Offsec is an Iranian computer security group which holds conferences or CTFs in the computer security area. In their recent challenge, they created a web challenge which is accessible through offsecmag Telegram channel. The challenge started on 16 Dec 2016 and here I will WRITE UP! 🙂
In this post, the write up of the challenge is presented.
The question was simply started with only one hyperlink.
Stage 1: Find the Start Point
The link points to https://offseclabs.ir/start_challenge.php. In the link, there is only some lines of texts:
So, It says Don’t be afraid of empty pages. We’ve started to test the common web attack interfaces:
- Web App Parameters: Which there is not any parameters in start_challenge.php (The body part of HTTP Request)
- Web Server Misconfiguration or Related Exploit: Which was sent in HTTP Header part. (Server is Apache/2.4.18 (Ubuntu) which there is not known vulnerability till the question period)
- Web App Parameters in Header: In which cookies are the main parameters.
None of the above were inside the start_challenge.php, but the page says that do not be afraid of empty pages. So we need to find an empty page! 🙂
We’ve tested some common pages including:
index.php was suspicious. There was no content on the answer page. Again we’ve checked the cookies. Voila! The first stage is done. There was a cookie which will guide us!
Stage 2: Getting deeper, to the source!
The cookie was:
Always_pay_attention_to_cookies = php%7E
The cookie had a url encoded value. php~ was the decoded one. We have reloaded the pages with several different (and vulnerable) content. There was no change in the answer. So we’ve tired up and tried another way.
As mentioned above the server is a Linux based server. ~ in *nix based systems has two main meaning:
- It is used for $HOME_DIR of the user.
- It is added to the end of files which are currently editing. For example if you are editing foo.bar text file, there will be foo.bar~ hidden file on the system too!
Voila! The second stage is done. We’ve tried start_page.php~ (which returned 404 – Not Found) and index.php~ (which returned the index.php source code!) 🙂
Stage 3: goto /admin!
The code is clear some how. It says you send two post parameters namely (__u and __p), the web application will use __u as user name and SHA-1(__p) as password.
There are two user types: guest and admin.
The password for guest is simple to guess. SHA-1(guest) = 35675e68f4b5af7b995d9205ad0fc43842f16450
But SHA-1(admin) <> 64ef3b1ee2815ab80b0741696c41f08925b4a703
So we searched web for cracking the hash. The hash could not be cracked through common services. In the start_challenge.php, it is said to keep tying which means may be SHA-1 calculated recursively.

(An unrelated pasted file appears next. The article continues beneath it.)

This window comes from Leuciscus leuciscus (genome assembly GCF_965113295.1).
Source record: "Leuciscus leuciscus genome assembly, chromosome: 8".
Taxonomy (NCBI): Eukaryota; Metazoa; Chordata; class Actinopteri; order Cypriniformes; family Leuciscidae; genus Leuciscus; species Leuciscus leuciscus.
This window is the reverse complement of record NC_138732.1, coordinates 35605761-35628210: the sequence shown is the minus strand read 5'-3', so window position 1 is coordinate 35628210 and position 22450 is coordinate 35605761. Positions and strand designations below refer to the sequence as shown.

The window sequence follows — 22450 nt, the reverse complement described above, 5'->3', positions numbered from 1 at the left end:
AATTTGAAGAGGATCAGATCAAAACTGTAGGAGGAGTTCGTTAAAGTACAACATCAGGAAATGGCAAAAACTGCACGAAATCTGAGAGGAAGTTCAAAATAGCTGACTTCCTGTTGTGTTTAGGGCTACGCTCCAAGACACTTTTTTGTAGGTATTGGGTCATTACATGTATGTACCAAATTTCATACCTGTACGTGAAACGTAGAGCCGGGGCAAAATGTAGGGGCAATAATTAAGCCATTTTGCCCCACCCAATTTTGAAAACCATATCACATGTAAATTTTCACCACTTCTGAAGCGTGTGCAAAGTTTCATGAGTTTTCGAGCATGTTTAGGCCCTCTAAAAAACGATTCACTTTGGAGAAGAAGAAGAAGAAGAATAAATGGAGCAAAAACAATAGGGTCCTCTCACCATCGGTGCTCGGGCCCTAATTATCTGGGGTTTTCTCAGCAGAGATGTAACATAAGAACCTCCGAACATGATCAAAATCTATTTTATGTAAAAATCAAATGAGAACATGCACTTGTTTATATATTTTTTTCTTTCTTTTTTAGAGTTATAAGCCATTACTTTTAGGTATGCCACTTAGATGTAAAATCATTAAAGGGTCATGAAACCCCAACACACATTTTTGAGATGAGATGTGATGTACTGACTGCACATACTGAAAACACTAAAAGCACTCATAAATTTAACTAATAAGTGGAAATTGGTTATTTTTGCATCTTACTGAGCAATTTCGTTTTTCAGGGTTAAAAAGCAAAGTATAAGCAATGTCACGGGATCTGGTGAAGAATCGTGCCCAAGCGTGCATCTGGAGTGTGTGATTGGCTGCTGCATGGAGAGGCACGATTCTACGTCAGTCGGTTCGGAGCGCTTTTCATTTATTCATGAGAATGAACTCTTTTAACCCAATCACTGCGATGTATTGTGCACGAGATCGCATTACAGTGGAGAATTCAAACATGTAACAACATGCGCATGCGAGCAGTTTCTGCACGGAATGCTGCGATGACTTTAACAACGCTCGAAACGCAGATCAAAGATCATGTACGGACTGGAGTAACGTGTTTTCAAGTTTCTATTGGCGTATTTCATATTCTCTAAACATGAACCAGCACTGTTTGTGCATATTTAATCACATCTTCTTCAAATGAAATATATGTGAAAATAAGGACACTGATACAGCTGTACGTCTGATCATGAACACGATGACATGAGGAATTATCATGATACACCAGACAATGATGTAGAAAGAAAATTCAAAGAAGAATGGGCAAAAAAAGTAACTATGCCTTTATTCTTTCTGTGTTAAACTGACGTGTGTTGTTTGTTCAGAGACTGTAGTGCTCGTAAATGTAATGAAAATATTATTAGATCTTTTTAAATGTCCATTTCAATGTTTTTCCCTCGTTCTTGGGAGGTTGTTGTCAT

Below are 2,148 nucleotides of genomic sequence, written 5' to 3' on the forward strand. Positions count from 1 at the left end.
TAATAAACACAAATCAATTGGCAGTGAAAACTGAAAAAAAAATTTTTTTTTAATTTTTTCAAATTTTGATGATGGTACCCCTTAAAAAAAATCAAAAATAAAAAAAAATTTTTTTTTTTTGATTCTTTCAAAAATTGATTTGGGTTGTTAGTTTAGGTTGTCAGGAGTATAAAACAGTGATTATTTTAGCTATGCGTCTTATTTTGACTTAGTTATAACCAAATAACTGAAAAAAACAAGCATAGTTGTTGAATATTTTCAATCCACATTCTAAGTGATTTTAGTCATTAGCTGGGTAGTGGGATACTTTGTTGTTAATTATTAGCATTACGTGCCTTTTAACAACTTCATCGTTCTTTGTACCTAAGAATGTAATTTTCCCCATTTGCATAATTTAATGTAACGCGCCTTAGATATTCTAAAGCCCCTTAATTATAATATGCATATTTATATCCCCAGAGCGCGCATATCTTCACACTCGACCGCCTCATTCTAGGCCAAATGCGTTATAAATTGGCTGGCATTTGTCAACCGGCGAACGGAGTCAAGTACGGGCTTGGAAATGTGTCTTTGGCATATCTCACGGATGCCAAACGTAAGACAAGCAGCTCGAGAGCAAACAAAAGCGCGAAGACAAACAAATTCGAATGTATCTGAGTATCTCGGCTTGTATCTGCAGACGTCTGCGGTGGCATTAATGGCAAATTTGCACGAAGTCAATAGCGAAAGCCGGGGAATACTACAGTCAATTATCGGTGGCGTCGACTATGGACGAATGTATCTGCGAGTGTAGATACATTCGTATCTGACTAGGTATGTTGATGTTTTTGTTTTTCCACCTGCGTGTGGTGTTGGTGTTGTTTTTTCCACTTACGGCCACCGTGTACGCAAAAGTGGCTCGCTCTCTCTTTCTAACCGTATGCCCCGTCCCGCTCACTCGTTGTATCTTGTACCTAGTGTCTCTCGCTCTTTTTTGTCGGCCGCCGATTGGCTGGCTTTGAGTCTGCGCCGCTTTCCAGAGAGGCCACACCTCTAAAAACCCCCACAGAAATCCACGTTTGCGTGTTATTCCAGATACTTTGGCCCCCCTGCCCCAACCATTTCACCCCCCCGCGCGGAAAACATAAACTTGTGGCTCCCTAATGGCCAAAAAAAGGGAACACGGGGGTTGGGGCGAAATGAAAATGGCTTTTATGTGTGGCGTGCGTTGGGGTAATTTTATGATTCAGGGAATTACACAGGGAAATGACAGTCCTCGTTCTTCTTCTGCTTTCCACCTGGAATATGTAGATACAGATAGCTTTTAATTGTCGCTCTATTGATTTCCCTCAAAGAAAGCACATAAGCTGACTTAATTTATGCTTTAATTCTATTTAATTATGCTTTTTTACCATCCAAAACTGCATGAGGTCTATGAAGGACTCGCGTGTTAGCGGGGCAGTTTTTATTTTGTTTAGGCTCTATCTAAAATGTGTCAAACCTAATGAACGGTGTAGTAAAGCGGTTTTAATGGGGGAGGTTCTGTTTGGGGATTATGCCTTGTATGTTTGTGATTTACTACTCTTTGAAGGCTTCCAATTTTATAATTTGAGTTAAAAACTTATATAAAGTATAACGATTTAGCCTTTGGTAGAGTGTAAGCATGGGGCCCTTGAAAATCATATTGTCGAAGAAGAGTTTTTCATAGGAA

We have collected a list of KEYs for the admin, including the hyper link, information from Domain, from the certificate and … We have applied SHA-1 over 1000 times on the KEY list, but no one cracked the password.
As the developer used === for comparing the results of SHA-1(__p) and ’64ef3b1ee2815ab80b0741696c41f08925b4a703′, PHP weak type vulnerability could not be applied. For more information about this vulnerability please refer to SANS Penetration Testing Website.
We’ve tested the /admin link with guest user. As we expected, the result should not be accessible by a simple guest user.
But there was a very interesting header in HTTP response from server.
The header may not control the content loaded from the domain. By default browser denies loading contents from different domains than the page’s domain. Some domains allow loading content from other domains for some usages such as loading content from CDNs. If the CDN does not check the domain correctly, it may load contents which the requester is not authorized. This vulnerability is named CORS (Cross Origin Resource Sharing). You may check detailed information from these links: Link 1 Link 2
Stage Three and Half: CORSing the admin!
In the index.php~ there is a link which is passed using __check_link GET parameter. We have created a web page for it and loaded a java script to send a request to the /admin and send back the response to us. We have passed the link to index.php and the page said that the admin will visit our link!
Voila! Admin visited our link and the content loaded for the admin, thus for us!
The content was the flag!
Because of our curiosity, we have checked some other headers. First the User Agent says that the UA is PhantomJS which is a famous headless web kit (or the admin who visited the /admin by our java script request).
The second interesting header was the IP of the admin (220.127.116.11) which is the same for offseclabs.ir, We’ve loaded the page with IP to check if offseclabs.ir is a vhost or not. It was a vhost and the returned content was:
As it is seen, it says lab-cors1-chall! Now we ensured that the CORS was the main challenge. Therefore the flag was:
Thanks OffSec for the interesting challenge.